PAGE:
These ETFs Offer Durable Dividends
These funds aren't flawless, but they are solid options for income seekers.
A version of this article previously appeared in the July 2021 issue of Morningstar ETFInvestor. Download a complimentary copy of Morningstar ETFInvestor by visiting the website.
Stocks that provide reliable streams of dividend income are appealing in most market environments. Though their current valuations aren’t compelling, stocks representing claims on solid franchises focused on generating cash and returning it to their owners may be one of the least-bad options available to investors facing low yields and rising inflation.
Here, I’ll take a look at the makings of a durable dividend, revisit two of our longtime favorite dividend exchange-traded funds, assess these funds’ blind spots, and take a peek at a trio of relative newcomers that try to harness dividend growth.
Dividends send a signal. When a company initiates a dividend, it tells the market that it is generating more cash than it can put to use by reinvesting it in existing business lines, new projects, acquisitions, and so on. It is an indication that the firm has begun to mature and that its most rapid growth is likely behind it.
Dividends are also a commitment device. They serve as an indirect means of enforcing capital allocation discipline on company management. Money earmarked for dividends can’t be spent frivolously, and the last thing a shareholder relying on regular dividends wants to see is signs of a dividend in distress.
Reliable dividends are rooted in solid franchises. Companies that are highly cash-generative and have low reinvestment requirements are likely to send regular checks to shareholders and grow those payments over time. These stocks include household names like Coca-Cola (KO), McDonald’s (MCD), and Procter & Gamble (PG).
There is no Coca-Cola-like secret recipe for building an equity portfolio that focuses on stocks with sturdy dividends. The not-so-secret ingredient in most dividend-growth ETFs’ selection criteria is a simple screen that sweeps in stocks based on their dividend track records.
Vanguard Dividend Appreciation ETF (VIG), which carries a Morningstar Analyst Rating of Gold, and Schwab U.S. Dividend Equity ETF (SCHD), which is rated Silver, both screen their selection universes based on stocks’ dividend history. VIG’s index requires stocks have a minimum of 10 years of consecutive dividend growth. SCHD’s benchmark mandates that stocks pay--though not necessarily grow--regular dividends for at least a decade to be considered. A decade or more of regular dividend payments sends a clear signal that these are companies that have committed to returning cash to shareholders. But can they keep it up?
Both VIG and SCHD employ additional selection criteria to focus on the firms that are most likely to maintain and grow their dividends, and to avoid dividend traps. VIG’s current Nasdaq bogy employs undisclosed proprietary criteria to weed out at-risk dividends. Its new benchmark, the S&P Dividend Growers Index, which it will transition to in the third quarter of 2021, weeds out the top 25% of eligible stocks as ranked by their indicated dividend yield. Above-normal yields are often an early sign that a dividend is in danger. Stocks that pass SCHD’s initial filter are scored based on a combination of their yield, free cash flow/ total debt, return on equity, and five-year dividend growth. These metrics help set aside stocks whose dividends may be sickly.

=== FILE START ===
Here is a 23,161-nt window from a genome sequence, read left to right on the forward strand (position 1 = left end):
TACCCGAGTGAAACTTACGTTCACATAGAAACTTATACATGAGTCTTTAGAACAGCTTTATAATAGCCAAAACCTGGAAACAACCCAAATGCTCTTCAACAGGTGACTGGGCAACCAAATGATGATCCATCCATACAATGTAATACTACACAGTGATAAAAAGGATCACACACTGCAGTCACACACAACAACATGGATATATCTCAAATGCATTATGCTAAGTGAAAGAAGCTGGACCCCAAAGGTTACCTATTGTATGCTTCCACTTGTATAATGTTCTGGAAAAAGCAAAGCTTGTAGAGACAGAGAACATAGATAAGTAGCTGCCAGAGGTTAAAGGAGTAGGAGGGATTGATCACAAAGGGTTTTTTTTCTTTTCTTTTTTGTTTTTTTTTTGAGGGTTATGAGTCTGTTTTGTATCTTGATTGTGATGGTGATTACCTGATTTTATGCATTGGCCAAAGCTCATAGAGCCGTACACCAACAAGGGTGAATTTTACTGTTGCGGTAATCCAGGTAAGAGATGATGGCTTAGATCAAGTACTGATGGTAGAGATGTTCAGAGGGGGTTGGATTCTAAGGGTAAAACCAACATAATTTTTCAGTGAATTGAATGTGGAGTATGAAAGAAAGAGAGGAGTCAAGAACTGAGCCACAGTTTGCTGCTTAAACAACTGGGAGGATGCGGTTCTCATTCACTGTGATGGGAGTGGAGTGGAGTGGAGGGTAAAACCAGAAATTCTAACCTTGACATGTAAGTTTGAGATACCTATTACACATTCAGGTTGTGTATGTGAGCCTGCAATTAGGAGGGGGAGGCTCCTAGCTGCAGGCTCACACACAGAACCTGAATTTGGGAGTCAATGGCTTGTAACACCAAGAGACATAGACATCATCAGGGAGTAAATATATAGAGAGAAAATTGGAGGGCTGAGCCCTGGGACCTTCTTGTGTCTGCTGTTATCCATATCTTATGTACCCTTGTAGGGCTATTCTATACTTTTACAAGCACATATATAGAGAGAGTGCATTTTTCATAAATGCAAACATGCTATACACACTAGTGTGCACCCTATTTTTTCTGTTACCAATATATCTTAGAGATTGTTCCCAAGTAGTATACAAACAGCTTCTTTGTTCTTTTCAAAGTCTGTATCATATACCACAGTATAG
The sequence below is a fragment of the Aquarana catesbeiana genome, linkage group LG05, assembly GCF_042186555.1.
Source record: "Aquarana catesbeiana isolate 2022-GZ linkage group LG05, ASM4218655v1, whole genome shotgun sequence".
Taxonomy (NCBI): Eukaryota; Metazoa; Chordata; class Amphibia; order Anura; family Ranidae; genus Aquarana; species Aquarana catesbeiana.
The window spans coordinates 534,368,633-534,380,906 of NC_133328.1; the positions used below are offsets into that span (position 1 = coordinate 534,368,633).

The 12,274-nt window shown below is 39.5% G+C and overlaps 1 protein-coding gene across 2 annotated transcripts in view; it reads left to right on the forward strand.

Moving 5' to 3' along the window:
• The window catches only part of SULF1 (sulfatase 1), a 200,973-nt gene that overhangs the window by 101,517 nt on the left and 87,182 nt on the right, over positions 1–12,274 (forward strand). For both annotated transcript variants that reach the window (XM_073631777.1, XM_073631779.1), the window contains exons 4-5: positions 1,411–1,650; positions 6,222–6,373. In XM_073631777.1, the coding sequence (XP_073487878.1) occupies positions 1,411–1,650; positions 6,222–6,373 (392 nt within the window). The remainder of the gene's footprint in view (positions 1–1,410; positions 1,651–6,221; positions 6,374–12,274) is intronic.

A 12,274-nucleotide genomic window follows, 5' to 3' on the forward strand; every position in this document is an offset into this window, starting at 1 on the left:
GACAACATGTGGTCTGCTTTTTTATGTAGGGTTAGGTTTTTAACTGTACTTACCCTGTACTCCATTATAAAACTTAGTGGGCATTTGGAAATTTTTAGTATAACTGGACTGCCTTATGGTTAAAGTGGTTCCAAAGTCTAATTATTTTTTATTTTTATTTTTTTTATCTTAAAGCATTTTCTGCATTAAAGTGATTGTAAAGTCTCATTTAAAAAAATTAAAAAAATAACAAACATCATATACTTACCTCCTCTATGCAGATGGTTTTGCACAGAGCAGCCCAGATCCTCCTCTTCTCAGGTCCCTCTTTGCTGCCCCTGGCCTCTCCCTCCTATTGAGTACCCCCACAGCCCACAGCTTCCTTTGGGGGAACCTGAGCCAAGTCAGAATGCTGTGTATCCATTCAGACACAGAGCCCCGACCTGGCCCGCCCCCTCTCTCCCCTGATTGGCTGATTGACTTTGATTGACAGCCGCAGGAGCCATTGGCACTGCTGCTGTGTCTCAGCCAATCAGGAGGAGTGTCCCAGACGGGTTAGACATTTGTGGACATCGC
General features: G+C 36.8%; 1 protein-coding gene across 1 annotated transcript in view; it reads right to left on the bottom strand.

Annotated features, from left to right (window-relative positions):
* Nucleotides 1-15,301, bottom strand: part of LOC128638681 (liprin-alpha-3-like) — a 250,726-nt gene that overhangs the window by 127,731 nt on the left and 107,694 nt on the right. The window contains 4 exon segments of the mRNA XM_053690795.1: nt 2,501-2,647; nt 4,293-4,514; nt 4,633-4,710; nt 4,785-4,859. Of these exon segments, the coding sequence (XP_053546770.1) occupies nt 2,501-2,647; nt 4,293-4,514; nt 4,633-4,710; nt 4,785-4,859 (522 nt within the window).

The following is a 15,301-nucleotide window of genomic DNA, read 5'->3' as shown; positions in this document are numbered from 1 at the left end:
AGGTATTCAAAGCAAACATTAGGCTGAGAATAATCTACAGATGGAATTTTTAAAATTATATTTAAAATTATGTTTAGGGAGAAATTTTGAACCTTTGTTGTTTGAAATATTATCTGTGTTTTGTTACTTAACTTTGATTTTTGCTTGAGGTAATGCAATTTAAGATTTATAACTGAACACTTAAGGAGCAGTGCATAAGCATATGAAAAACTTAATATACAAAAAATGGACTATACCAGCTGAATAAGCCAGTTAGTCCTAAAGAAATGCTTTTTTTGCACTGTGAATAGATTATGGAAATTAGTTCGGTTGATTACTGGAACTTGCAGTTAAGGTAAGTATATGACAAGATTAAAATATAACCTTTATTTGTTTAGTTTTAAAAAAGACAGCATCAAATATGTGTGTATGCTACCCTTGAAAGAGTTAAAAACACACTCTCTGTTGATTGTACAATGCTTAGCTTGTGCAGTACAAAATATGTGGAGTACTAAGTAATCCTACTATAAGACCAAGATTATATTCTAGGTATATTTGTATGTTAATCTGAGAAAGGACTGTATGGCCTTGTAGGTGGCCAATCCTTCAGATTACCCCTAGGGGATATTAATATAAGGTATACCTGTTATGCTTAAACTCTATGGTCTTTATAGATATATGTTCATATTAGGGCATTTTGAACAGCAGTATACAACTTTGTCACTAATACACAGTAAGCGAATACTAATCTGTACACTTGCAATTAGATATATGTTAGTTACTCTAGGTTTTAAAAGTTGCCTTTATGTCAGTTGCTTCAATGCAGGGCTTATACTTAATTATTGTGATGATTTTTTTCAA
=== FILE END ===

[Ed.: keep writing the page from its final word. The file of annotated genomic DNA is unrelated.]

The effects of these funds’ emphasis on dividends’ staying power are evident in their portfolios. Exhibit 1 features key measures of their wherewithal to pay out steady streams of income. Relative to the broader U.S. market--proxied here by Gold-rated Vanguard Total Stock Market ETF (VTI)--they earn higher marks based on their stocks’ profitability and have a larger percentage of their portfolios invested in companies boasting wide or narrow Morningstar Economic Moat Ratings. VIG also scores higher on financial health, while SCHD’s grade matches VTI's.
These funds’ portfolios clearly skew toward higher-quality stocks. This means that they’ll likely fare better during market drawdowns and miss out on some of the market’s upside over the long term. But that’s not all they might miss. While their dividend focus is their greatest strength, it leaves them with a big blind spot.
VIG and SCHD’s strict screens mean that they will miss out on stocks’ first decade of dividends. Some of these omissions will weed out companies whose plans to pay steady dividends never hatch. Others will weigh (and have weighed) on performance.
Exhibit 2 shows VIG and SCHD’s sector exposures relative to VTI. Both funds are significantly overweight in the steady-Eddie of dividend sectors, consumer staples, as well as industrials. But they are both correspondingly light on some of the sectors that have seen and/or may continue to see above-normal dividend growth for some time to come. Specifically, both funds are underweight in technology and communication services names. The funds are underweight in tech stocks on account of their relatively short dividend records. They have less exposure to communication services largely because Alphabet (GOOG) and Facebook (FB)--which collectively represent about 46% of the communications services sector within the S&P 500--have never paid a dividend.